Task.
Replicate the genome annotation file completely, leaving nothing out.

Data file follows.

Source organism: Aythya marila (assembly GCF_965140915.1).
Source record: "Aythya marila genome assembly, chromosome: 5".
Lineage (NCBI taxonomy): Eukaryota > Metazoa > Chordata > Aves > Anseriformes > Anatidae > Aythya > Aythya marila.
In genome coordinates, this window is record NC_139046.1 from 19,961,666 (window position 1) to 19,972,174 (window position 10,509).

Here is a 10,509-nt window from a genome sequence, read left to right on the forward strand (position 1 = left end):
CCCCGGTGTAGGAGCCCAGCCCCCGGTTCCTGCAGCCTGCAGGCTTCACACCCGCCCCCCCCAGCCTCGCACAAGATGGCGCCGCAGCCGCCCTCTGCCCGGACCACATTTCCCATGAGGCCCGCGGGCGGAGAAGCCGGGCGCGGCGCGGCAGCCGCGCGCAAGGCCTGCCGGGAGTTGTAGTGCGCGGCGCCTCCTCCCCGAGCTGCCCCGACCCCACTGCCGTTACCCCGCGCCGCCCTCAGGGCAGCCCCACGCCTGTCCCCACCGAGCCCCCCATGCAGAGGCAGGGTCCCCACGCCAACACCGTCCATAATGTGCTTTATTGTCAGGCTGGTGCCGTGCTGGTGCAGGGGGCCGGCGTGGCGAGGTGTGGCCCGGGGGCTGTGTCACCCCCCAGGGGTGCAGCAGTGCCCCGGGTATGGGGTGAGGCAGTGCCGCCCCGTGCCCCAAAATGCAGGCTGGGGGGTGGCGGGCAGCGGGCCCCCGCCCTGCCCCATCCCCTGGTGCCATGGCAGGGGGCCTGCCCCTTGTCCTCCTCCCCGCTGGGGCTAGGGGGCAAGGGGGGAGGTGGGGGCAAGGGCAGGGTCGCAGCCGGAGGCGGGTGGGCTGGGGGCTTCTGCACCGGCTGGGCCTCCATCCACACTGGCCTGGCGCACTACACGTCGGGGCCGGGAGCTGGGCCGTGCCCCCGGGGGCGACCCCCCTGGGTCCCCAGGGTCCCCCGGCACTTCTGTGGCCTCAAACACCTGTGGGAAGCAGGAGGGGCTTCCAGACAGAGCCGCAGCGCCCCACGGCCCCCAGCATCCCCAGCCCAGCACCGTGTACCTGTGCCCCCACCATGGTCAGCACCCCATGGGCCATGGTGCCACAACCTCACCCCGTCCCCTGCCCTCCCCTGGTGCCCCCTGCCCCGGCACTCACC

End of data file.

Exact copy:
Source organism: Aythya marila (assembly GCF_965140915.1).
Source record: "Aythya marila genome assembly, chromosome: 5".
Lineage (NCBI taxonomy): Eukaryota > Metazoa > Chordata > Aves > Anseriformes > Anatidae > Aythya > Aythya marila.
In genome coordinates, this window is record NC_139046.1 from 19,961,666 (window position 1) to 19,972,174 (window position 10,509).

Here is a 10,509-nt window from a genome sequence, read left to right on the forward strand (position 1 = left end):
CCCCGGTGTAGGAGCCCAGCCCCCGGTTCCTGCAGCCTGCAGGCTTCACACCCGCCCCCCCCAGCCTCGCACAAGATGGCGCCGCAGCCGCCCTCTGCCCGGACCACATTTCCCATGAGGCCCGCGGGCGGAGAAGCCGGGCGCGGCGCGGCAGCCGCGCGCAAGGCCTGCCGGGAGTTGTAGTGCGCGGCGCCTCCTCCCCGAGCTGCCCCGACCCCACTGCCGTTACCCCGCGCCGCCCTCAGGGCAGCCCCACGCCTGTCCCCACCGAGCCCCCCATGCAGAGGCAGGGTCCCCACGCCAACACCGTCCATAATGTGCTTTATTGTCAGGCTGGTGCCGTGCTGGTGCAGGGGGCCGGCGTGGCGAGGTGTGGCCCGGGGGCTGTGTCACCCCCCAGGGGTGCAGCAGTGCCCCGGGTATGGGGTGAGGCAGTGCCGCCCCGTGCCCCAAAATGCAGGCTGGGGGGTGGCGGGCAGCGGGCCCCCGCCCTGCCCCATCCCCTGGTGCCATGGCAGGGGGCCTGCCCCTTGTCCTCCTCCCCGCTGGGGCTAGGGGGCAAGGGGGGAGGTGGGGGCAAGGGCAGGGTCGCAGCCGGAGGCGGGTGGGCTGGGGGCTTCTGCACCGGCTGGGCCTCCATCCACACTGGCCTGGCGCACTACACGTCGGGGCCGGGAGCTGGGCCGTGCCCCCGGGGGCGACCCCCCTGGGTCCCCAGGGTCCCCCGGCACTTCTGTGGCCTCAAACACCTGTGGGAAGCAGGAGGGGCTTCCAGACAGAGCCGCAGCGCCCCACGGCCCCCAGCATCCCCAGCCCAGCACCGTGTACCTGTGCCCCCACCATGGTCAGCACCCCATGGGCCATGGTGCCACAACCTCACCCCGTCCCCTGCCCTCCCCTGGTGCCCCCTGCCCCGGCACTCACC